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Oberlin College to pay $36 million to bakery owners who said they were falsely accused of racism

In November 2016, three Black students were arrested after they were accused of trying to buy wine with a fake ID.
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Oberlin College and Conservatory will pay a $36.59 million judgment to a local bakery that filed a defamation lawsuit, claiming the bakery's owners were falsely accused of racism after three Black students were arrested.

The college tried to fight the judgment but an Ohio Supreme Court in August ruled that it would not take up the school's appeal. Oberlin College said in a statement Thursday that it would not pursue the matter against Gibson's Bakery.

"We are disappointed by the Court’s decision. However, this does not diminish our respect for the law and the integrity of our legal system," the college said in a statement.

The private liberal arts school in Oberlin, Ohio, said the judgment would not impact "academic and student experience."

Gibson's Bakery
Gibson's Bakery in Oberlin, Ohio, in 2017.Dake Kang / AP file

The case stems from the arrests of students Jonathan Aladin, Cecelia Whettston, and Endia J. Lawrence on Nov. 9, 2016.

According to a 2017 defamation lawsuit that Gibson's Bakery filed against the school, Aladin tried to "steal wine or otherwise illegally obtain wine" with fake identification. The bakery has a small section that sells wines and beer, according to Rolling Stone.

Aladin was charged with robbery, the lawsuit states. Whettston and Lawrence were each charged with first-degree misdemeanor assault, the lawsuit states.

Following the arrests, Oberlin College students, deans and professors protested outside of the bakery. "Accusations of racism were leveled at Gibson's by some of the protestors," the suit states.

The lawsuit claims that the group of protesters handed out flyers that stated the bakery "is a RACIST establishment with a LONG ACCOUNT of RACIAL PROFILING and DISCRIMINATION."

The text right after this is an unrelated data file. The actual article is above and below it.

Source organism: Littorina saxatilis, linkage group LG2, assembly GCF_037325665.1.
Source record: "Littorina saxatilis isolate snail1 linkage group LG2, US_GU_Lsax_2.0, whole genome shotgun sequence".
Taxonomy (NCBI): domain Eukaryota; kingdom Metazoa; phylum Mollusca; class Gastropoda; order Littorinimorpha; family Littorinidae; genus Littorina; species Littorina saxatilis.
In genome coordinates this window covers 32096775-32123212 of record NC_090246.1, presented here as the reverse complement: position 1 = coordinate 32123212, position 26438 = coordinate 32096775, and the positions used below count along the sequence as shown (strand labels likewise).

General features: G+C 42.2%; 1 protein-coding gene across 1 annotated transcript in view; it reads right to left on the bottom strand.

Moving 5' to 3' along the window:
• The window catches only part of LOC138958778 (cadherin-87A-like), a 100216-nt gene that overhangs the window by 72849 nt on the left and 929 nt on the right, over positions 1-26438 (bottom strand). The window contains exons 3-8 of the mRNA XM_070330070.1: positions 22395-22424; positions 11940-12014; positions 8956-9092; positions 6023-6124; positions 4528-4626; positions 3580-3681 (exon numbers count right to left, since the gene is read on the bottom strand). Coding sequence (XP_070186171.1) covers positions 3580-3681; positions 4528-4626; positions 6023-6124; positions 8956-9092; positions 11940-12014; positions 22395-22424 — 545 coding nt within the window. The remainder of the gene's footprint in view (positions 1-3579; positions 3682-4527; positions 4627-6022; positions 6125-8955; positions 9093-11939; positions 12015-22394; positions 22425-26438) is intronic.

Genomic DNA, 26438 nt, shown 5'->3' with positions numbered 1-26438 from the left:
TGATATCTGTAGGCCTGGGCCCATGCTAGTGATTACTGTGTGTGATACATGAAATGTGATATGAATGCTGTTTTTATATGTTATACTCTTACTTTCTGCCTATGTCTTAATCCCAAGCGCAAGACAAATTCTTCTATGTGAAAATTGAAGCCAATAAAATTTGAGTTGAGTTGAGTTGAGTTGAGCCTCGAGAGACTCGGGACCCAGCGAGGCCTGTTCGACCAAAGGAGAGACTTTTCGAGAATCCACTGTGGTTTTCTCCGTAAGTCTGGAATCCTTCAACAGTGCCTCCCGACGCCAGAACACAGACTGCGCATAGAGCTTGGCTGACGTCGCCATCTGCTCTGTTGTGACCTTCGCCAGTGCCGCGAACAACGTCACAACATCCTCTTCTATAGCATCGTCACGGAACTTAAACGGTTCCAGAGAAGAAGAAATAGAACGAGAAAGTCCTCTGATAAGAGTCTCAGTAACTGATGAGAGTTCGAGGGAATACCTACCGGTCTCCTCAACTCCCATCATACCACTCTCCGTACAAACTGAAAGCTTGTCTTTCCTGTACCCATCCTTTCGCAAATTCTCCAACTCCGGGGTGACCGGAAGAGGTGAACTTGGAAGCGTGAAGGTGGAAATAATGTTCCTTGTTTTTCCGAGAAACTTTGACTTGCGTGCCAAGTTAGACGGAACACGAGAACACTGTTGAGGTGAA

"Today we urge you to shop elsewhere in light of a particularly heinous event involving the owners of this establishment and local law enforcement," the flyer read, according to the suit.

Oberlin College had also stopped doing business with the bakery, according to the lawsuit. Before the 2016 incident, the bakery provided goods to the college through a third-party vendor.

In February 2017, the college resumed business with Gibson's Bakery but the establishment said it had already suffered "a severe and sustained loss," according to the lawsuit.

The bakery stated in the suit that its employees were threatened and that their car tires had been punctured because of the school's claims, and that owner David Gibson's home was damaged on more than one occasion.

The three students who were arrested later pleaded guilty to misdemeanors. Aladin read a statement in court admitting to trying to purchase alcohol with fake identification and said that he did not believe the actions taken by employees were racially motivated.

"When the clerk recognized the fake ID, I struggled with the clerk to recover the fake ID," Aladin said, according to the lawsuit. "The clerk was within his legal rights to detain me, and I regret presenting a fake ID in an attempt to obtain alcohol. This unfortunate incident was triggered by my attempt to purchase alcohol."

Lawrence and Whettston told the court they intervened during the struggle "on Aladin's behalf," the lawsuit states. They said the employees were only "trying to prevent an underage sale."

Oberlin College said in its statement that the situation has been "painful for everyone."

"We hope that the end of the litigation will begin the healing of our entire community," the school said. "We value our relationship with the City of Oberlin, and we look forward to continuing our support of and partnership with local businesses as we work together to help our city thrive."

Gibson's Bakery did not immediately return a request for comment on Friday.